Dr Anchalee Avihingsanon: We Can Learn About Curing Hepatitis B From Investigating HIV

Anchalee Avihingsanon, MD, PhD, HIV-NAT, Thai Red Cross AIDS Research Centre, Bangkok, Thailand, is principal investigator of the ALLIANCE trial, currently evaluating the responses of treatment-naïve persons living with comorbid HIV/hepatitis B virus to a triplet regimen of bictegravir/emtricitabine/tenofovir alafenamide vs dolutegravir plus emtricitabine/tenofovir disoproxil fumarate.

Anchalee Avihingsanon, MD, PhD, HIV-NAT, Thai Red Cross AIDS Research Centre, Bangkok, Thailand, is principal investigator of the ALLIANCE trial, currently evaluating the responses of treatment-naïve persons living with comorbid HIV/hepatitis B virus to a triplet regimen of bictegravir/emtricitabine/tenofovir alafenamide (TAF) vs dolutegravir plus emtricitabine/tenofovir disoproxil fumarate (TDF).

Transcript

Can you elaborate on the clinical implications of the ALLIANCE findings in the HIV space?

This study has several benefits. So first, we know that this treatment is very effective for HIV, but for hepatitis B, it might take longer. Another important point to make is that hepatitis B in Asia or [in persons of] Asian descent is quite different from hepatitis B in Africa or other parts [of the world], because our hepatitis B genotypes are mainly C and B, which is related to higher cirrhosis and hepatocarcinoma. It’s very difficult [to achieve] s-antigen seroclearance in this population.

It is quite difficult to treat this genotype. But for this study, we can show that it is such a high risk of s-antigen and e-antigen loss. The best thing that we want to see is s-antibody seroconversion—this is the best thing that we want to see for all the patients. This means that they have hepatitis B cure, if they have antibodies already. This is very difficult to get for hepatitis B monoinfection.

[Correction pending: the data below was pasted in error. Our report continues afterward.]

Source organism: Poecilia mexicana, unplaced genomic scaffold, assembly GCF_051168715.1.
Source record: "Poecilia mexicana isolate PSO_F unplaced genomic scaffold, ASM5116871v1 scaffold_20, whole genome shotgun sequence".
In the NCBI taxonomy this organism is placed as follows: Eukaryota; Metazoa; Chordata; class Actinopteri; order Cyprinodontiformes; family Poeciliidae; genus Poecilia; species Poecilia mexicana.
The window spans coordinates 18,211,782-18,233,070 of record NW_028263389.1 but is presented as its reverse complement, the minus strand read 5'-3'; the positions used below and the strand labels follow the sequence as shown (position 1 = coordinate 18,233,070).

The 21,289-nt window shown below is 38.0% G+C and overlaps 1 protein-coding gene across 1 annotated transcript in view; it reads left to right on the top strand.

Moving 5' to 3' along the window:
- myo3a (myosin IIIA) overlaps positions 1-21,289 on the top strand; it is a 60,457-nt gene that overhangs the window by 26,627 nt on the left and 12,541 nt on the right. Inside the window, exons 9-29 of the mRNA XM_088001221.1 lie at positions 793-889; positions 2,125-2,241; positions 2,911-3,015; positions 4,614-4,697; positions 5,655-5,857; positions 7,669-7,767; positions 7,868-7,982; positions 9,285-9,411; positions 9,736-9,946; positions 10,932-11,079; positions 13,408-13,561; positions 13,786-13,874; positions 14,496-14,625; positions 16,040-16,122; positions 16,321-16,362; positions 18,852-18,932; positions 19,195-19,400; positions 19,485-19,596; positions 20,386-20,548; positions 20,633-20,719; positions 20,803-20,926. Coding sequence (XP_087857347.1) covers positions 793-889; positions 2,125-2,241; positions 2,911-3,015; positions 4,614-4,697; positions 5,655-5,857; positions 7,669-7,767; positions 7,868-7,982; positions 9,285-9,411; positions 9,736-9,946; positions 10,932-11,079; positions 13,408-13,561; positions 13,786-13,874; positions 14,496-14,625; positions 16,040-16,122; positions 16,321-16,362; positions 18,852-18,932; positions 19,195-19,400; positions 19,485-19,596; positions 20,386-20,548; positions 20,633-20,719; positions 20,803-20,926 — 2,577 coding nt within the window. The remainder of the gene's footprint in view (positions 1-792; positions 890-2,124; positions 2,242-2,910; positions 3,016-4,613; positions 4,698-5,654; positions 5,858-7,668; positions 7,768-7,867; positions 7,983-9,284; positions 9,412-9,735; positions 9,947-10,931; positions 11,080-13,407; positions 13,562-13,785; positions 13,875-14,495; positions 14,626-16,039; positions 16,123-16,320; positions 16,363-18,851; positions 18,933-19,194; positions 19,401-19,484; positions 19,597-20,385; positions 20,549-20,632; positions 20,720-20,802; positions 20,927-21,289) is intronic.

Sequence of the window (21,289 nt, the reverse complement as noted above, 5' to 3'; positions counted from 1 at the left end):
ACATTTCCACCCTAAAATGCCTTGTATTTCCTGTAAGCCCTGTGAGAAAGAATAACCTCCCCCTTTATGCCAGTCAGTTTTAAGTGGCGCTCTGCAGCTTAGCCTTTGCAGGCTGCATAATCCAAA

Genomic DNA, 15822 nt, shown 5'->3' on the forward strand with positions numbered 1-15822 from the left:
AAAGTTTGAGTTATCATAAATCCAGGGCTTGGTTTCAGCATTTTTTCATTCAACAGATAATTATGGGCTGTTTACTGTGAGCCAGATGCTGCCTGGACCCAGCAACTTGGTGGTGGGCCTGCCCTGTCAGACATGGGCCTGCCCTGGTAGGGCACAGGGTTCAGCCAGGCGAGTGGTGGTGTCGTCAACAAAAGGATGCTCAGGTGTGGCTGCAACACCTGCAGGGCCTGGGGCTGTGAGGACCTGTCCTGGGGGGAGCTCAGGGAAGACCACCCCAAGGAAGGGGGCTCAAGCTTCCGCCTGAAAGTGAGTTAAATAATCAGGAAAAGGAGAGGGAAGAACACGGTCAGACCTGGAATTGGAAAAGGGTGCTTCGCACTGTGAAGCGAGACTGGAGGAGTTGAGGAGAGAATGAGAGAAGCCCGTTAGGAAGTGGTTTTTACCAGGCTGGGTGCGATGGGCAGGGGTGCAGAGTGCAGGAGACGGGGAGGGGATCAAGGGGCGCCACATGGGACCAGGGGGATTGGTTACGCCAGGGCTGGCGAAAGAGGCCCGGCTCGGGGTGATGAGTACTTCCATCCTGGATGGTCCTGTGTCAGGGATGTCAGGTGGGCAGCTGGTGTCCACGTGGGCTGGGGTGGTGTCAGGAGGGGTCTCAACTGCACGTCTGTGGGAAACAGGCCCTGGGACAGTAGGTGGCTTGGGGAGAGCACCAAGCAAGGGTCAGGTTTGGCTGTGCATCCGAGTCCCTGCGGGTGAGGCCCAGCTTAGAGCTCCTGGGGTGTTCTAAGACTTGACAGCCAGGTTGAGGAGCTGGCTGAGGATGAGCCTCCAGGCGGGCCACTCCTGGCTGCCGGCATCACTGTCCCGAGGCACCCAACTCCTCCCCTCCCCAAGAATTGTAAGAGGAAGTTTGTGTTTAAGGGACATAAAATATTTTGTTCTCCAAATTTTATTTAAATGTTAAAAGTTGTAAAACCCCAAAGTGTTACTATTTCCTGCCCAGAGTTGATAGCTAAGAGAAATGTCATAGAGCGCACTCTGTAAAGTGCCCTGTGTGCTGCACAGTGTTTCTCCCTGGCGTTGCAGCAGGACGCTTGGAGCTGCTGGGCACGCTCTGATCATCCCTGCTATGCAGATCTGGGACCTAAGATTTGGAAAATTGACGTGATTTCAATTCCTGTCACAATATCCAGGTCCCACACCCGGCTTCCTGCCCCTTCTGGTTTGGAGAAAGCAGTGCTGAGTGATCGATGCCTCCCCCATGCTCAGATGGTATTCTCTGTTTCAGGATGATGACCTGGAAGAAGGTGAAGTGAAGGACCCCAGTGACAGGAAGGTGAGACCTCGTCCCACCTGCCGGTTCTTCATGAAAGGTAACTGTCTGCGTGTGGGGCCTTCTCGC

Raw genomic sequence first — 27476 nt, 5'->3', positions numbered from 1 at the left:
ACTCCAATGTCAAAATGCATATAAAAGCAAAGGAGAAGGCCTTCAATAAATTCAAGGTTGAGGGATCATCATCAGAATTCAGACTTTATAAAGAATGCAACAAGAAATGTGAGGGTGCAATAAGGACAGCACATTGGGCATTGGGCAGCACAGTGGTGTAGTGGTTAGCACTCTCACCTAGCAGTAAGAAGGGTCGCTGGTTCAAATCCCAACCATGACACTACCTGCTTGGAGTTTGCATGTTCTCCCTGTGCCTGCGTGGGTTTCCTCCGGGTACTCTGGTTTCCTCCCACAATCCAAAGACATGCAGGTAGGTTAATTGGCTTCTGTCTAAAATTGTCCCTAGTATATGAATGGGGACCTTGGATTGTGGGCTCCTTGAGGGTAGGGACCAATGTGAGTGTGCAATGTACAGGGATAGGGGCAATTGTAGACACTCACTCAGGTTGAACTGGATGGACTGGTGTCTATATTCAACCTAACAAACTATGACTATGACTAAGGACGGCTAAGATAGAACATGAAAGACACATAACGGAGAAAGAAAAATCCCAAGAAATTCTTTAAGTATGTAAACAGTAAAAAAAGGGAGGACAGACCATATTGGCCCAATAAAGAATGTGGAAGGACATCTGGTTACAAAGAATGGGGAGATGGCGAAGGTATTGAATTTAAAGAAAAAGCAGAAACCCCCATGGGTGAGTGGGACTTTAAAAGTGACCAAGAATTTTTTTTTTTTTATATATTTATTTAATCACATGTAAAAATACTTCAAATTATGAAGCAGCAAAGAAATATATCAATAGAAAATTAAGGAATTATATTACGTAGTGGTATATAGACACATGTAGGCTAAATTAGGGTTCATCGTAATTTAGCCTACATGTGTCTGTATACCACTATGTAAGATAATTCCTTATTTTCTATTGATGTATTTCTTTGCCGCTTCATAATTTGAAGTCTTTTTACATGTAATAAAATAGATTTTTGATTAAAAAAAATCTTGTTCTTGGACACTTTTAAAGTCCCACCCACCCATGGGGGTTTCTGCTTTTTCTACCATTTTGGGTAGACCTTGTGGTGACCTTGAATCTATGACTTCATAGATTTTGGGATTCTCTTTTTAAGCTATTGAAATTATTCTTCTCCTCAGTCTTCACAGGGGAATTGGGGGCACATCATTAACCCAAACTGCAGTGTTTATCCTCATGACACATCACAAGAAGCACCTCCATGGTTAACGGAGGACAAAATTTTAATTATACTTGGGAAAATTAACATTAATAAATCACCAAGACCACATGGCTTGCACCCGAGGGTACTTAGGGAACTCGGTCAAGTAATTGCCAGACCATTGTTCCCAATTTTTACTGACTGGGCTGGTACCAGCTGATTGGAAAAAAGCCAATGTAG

If you look at the the data of hepatitis B monoinfection comparing TAF and TDF as well at 48 weeks, less than 1% have s-antigen loss. But for us, it’s about 12% from TAF and about 6% from TDF. It’s quite high actually. This might lead to another study to look at what are the immunology mechanisms to explain this. And I think this has us curious about a hepatitis B cure in the future.

Maybe we can learn from HIV, because for HIV and hepatitis B, they have such a high risk because they have to deal with the immune response. For this study, we have such a high proportion of advanced HIV. You can see 30% have a high HIV viral load, and 40% have CD4 less than 200; they were very advanced patients. I think we should analyze what is related to the high s-antigen loss in this population.

Also, if you look at the data, a number of patients have hepatic flare, or high ALT [alanine aminotransferase] or AST [aspartate aminotransferase], but it resolves after 12 weeks. We think this might be because of the immune respiratory syndrome, as in HIV, but this works specifically for hepatitis B. So maybe this may link to a higher rate of hepatitis B cure—but we don’t know actually. We have to look at it in depth. I think we can have several substudies on this.